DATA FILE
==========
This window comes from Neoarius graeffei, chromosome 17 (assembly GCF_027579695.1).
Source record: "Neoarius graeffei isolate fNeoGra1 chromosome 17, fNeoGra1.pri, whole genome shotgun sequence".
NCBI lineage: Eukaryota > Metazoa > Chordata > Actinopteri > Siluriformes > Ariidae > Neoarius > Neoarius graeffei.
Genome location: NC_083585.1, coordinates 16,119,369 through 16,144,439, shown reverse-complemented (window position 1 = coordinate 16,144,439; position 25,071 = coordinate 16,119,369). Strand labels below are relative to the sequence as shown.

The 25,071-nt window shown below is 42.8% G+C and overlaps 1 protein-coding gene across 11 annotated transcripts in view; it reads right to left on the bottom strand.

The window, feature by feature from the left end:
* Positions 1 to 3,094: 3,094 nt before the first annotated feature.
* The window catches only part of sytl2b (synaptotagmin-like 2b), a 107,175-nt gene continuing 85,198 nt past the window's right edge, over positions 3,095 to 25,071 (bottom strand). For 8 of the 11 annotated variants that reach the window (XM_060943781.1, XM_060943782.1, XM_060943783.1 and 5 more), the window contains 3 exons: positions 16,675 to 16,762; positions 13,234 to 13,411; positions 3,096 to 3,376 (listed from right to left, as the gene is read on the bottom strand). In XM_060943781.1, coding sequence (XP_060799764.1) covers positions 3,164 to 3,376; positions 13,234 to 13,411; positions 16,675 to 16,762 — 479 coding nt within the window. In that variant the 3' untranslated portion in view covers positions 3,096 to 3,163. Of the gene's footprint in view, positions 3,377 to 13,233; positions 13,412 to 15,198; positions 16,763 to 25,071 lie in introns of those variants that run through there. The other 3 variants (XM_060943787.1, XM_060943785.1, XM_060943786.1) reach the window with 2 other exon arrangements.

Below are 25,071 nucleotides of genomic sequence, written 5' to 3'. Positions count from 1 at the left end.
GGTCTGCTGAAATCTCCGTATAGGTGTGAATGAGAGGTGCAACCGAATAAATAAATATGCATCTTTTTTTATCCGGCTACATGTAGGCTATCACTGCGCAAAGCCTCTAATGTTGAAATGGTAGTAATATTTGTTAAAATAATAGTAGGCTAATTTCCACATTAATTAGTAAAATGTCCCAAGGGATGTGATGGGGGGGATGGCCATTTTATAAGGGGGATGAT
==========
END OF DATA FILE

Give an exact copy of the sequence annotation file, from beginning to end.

This window comes from Neoarius graeffei, chromosome 17 (assembly GCF_027579695.1).
Source record: "Neoarius graeffei isolate fNeoGra1 chromosome 17, fNeoGra1.pri, whole genome shotgun sequence".
NCBI lineage: Eukaryota > Metazoa > Chordata > Actinopteri > Siluriformes > Ariidae > Neoarius > Neoarius graeffei.
Genome location: NC_083585.1, coordinates 16,119,369 through 16,144,439, shown reverse-complemented (window position 1 = coordinate 16,144,439; position 25,071 = coordinate 16,119,369). Strand labels below are relative to the sequence as shown.

The 25,071-nt window shown below is 42.8% G+C and overlaps 1 protein-coding gene across 11 annotated transcripts in view; it reads right to left on the bottom strand.

The window, feature by feature from the left end:
* Positions 1 to 3,094: 3,094 nt before the first annotated feature.
* The window catches only part of sytl2b (synaptotagmin-like 2b), a 107,175-nt gene continuing 85,198 nt past the window's right edge, over positions 3,095 to 25,071 (bottom strand). For 8 of the 11 annotated variants that reach the window (XM_060943781.1, XM_060943782.1, XM_060943783.1 and 5 more), the window contains 3 exons: positions 16,675 to 16,762; positions 13,234 to 13,411; positions 3,096 to 3,376 (listed from right to left, as the gene is read on the bottom strand). In XM_060943781.1, coding sequence (XP_060799764.1) covers positions 3,164 to 3,376; positions 13,234 to 13,411; positions 16,675 to 16,762 — 479 coding nt within the window. In that variant the 3' untranslated portion in view covers positions 3,096 to 3,163. Of the gene's footprint in view, positions 3,377 to 13,233; positions 13,412 to 15,198; positions 16,763 to 25,071 lie in introns of those variants that run through there. The other 3 variants (XM_060943787.1, XM_060943785.1, XM_060943786.1) reach the window with 2 other exon arrangements.

Below are 25,071 nucleotides of genomic sequence, written 5' to 3'. Positions count from 1 at the left end.
GGTCTGCTGAAATCTCCGTATAGGTGTGAATGAGAGGTGCAACCGAATAAATAAATATGCATCTTTTTTTATCCGGCTACATGTAGGCTATCACTGCGCAAAGCCTCTAATGTTGAAATGGTAGTAATATTTGTTAAAATAATAGTAGGCTAATTTCCACATTAATTAGTAAAATGTCCCAAGGGATGTGATGGGGGGGATGGCCATTTTATAAGGGGGATGAT